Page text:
September 15, 2014
Analysts wonder whether ‘Apple Pay’ will change the market scenario? After all, Apple has a strong position due to its large user base, fantastic deals with card networks (worked closely for more than an year with them) and its ability to influence tech adoption (being a great educator). However, there are several factors working against Apple Pay.
Apple faces retailer-led issue
Back in 2012, big retailers like Walmart, Target, CVS and Best Buy collaborated to form Merchant Customer Exchange (MCX), their own mobile payments system. MCX recently launched the CurrentC mobile wallet and immediately boasts a membership of 110,000 retail locations including, not only the big box retailers, but also restaurants, clothing merchants, convenience stores, airports and airline concession companies.
According to MCX, CurrentC will be a repository of loyalty cards and a means of distributing, storing and redeeming digital coupons and special offers. CurrentC’s functions will also integrate directly into MCX members’ branded mobile apps. MCX members are clearing the way for their own digital wallets and aren’t supporting NFC based payments. With MCX already having a substantial support (it has Walmart, Best Buy, etc.), it would be tough for Apple to convince these merchants to make the switch, especially given the fact that retailers have to invest in NFC terminals. Tom Noyes (Payments Expert) was quick to remark on Twitter to our question that the only new NFC merchant added by Apple was Disney. They have a lot of work to do on that front.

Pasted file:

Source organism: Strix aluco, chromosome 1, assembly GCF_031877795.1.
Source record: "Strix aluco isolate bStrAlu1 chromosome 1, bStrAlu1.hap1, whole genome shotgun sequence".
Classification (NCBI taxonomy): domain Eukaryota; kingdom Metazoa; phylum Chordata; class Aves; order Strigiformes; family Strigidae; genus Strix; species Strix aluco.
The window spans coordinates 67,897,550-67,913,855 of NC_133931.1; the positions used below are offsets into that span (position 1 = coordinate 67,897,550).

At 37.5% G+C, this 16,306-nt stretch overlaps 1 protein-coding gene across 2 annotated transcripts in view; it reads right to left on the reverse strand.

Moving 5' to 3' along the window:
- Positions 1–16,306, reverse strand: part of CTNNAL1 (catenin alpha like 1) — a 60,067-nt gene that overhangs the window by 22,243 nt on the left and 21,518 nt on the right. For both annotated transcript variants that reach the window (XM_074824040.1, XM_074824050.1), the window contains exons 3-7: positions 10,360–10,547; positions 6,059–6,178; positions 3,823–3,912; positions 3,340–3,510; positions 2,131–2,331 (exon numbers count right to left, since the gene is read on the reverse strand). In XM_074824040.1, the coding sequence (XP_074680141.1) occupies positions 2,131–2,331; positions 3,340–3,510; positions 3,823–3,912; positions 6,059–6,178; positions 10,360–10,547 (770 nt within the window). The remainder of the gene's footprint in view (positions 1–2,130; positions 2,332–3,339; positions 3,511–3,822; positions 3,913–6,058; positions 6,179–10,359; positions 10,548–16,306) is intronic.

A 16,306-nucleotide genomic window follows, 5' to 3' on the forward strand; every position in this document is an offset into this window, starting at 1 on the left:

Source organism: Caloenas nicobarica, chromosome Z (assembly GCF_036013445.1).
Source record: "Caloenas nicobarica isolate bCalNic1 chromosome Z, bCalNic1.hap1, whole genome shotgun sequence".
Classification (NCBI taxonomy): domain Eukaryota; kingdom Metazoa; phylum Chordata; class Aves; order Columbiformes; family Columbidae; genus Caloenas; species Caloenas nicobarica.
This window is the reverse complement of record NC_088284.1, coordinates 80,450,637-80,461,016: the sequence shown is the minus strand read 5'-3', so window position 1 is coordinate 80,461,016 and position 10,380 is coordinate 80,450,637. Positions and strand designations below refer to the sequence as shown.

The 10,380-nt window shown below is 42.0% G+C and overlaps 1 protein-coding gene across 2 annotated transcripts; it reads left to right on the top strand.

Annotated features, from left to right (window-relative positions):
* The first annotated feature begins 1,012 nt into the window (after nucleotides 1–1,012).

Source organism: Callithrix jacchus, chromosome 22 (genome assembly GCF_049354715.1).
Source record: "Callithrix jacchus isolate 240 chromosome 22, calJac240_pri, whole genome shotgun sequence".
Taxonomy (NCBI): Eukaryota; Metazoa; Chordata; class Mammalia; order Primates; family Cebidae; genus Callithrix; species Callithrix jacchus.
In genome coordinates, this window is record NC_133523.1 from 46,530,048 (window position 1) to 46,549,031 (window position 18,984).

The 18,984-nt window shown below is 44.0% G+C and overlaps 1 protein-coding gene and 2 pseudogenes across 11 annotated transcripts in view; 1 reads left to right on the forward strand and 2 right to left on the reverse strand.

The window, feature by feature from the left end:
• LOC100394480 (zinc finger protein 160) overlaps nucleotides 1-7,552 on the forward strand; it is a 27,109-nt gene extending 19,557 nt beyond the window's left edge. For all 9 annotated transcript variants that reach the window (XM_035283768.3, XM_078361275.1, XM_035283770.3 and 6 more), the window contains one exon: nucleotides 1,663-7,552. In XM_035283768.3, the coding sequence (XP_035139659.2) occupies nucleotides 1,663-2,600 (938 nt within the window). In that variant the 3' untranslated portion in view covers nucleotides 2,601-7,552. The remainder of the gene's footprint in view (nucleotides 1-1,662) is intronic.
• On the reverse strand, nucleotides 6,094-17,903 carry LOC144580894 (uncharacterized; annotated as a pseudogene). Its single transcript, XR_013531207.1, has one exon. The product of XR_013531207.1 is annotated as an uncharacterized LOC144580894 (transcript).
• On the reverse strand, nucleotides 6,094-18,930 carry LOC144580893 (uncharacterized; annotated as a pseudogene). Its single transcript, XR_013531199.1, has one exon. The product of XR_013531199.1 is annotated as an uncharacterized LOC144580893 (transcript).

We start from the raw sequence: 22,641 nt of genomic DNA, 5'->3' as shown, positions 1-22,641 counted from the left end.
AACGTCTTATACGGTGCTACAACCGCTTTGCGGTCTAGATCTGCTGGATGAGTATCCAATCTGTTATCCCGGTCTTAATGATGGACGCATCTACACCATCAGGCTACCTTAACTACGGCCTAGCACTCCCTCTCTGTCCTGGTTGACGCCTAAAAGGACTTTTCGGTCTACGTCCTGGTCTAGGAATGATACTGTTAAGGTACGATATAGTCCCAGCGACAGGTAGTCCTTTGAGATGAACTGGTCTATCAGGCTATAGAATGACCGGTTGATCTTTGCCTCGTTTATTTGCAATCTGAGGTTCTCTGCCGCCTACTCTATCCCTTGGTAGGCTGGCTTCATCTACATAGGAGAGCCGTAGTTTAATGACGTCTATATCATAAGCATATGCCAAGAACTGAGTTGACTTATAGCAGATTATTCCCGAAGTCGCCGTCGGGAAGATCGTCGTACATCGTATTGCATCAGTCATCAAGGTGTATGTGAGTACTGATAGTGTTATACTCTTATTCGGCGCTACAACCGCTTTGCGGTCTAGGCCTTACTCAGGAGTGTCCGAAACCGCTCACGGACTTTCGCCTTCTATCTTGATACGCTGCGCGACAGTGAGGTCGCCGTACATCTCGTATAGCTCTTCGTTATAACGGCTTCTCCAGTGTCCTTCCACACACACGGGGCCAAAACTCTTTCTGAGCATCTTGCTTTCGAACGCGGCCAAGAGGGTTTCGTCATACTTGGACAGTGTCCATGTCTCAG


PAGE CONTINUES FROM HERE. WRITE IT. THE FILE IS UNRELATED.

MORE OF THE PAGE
In recent news, Weve, UK’s popular m-commerce platform, has announced they have no plans for a standard mobile wallet service. Weve was a joint venture between the three operators: EE, O2 and Vodafone. ISIS (JV between US operators) is also not doing well in the US. Industry experts believe that operators are loosing the race to mobile payments supremacy. Apple Pay maybe the final nail in the coffin. It might be in their best interest to work with it than against it.
PayPal and other wallets
Apple site gives 6 highly recommended payments partners – Stripe, First Data, Authorize.Net, Chase Paymentech, CyberSource & TSYS that can process Apple Pay purchases for app publishers. But Paypal/Braintree are not there on the list as noted by Re/Code. Its very clear that Apple Pay will compete with Paypal/Braintree head on in both offline and online world. And this is just the strongest wallet in the market today. The 90+ other wallets have a tough time ahead too. Next 9-12 months are crucial for their survival.
Apple partnered with VISA and likes with an international ambition. Visa already had VisaNet protocols in place to enable ApplePay in many countries – that’s hitting paypal in its sweet spot. Experts believe Apple Pay will succeed with atleast its loyal user base.
However merchant problem will be the biggest barrier for Apple to cross. Many of the small businesses like food trucks, startups, etc. that rely on Square or Amazon or PayPal for accepting credit cards, won’t be able to use Apple Pay. Such systems aren’t equipped to support NFC and many merchants believe that cost of upgradation is quite high.
There are four major factors affecting success/failure of mobile wallets: